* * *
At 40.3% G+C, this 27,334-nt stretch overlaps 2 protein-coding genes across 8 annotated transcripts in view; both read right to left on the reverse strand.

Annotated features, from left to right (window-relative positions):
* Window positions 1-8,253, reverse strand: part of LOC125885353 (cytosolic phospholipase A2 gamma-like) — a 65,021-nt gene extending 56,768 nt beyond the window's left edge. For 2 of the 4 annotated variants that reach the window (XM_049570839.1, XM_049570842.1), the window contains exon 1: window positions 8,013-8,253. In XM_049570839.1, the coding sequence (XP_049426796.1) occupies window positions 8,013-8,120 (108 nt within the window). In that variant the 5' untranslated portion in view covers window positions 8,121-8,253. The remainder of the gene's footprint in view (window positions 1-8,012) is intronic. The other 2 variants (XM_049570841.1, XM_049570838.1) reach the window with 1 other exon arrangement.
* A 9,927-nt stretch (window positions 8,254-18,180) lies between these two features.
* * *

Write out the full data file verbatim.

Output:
At 40.3% G+C, this 27,334-nt stretch overlaps 2 protein-coding genes across 8 annotated transcripts in view; both read right to left on the reverse strand.

Annotated features, from left to right (window-relative positions):
* Window positions 1-8,253, reverse strand: part of LOC125885353 (cytosolic phospholipase A2 gamma-like) — a 65,021-nt gene extending 56,768 nt beyond the window's left edge. For 2 of the 4 annotated variants that reach the window (XM_049570839.1, XM_049570842.1), the window contains exon 1: window positions 8,013-8,253. In XM_049570839.1, the coding sequence (XP_049426796.1) occupies window positions 8,013-8,120 (108 nt within the window). In that variant the 5' untranslated portion in view covers window positions 8,121-8,253. The remainder of the gene's footprint in view (window positions 1-8,012) is intronic. The other 2 variants (XM_049570841.1, XM_049570838.1) reach the window with 1 other exon arrangement.
* A 9,927-nt stretch (window positions 8,254-18,180) lies between these two features.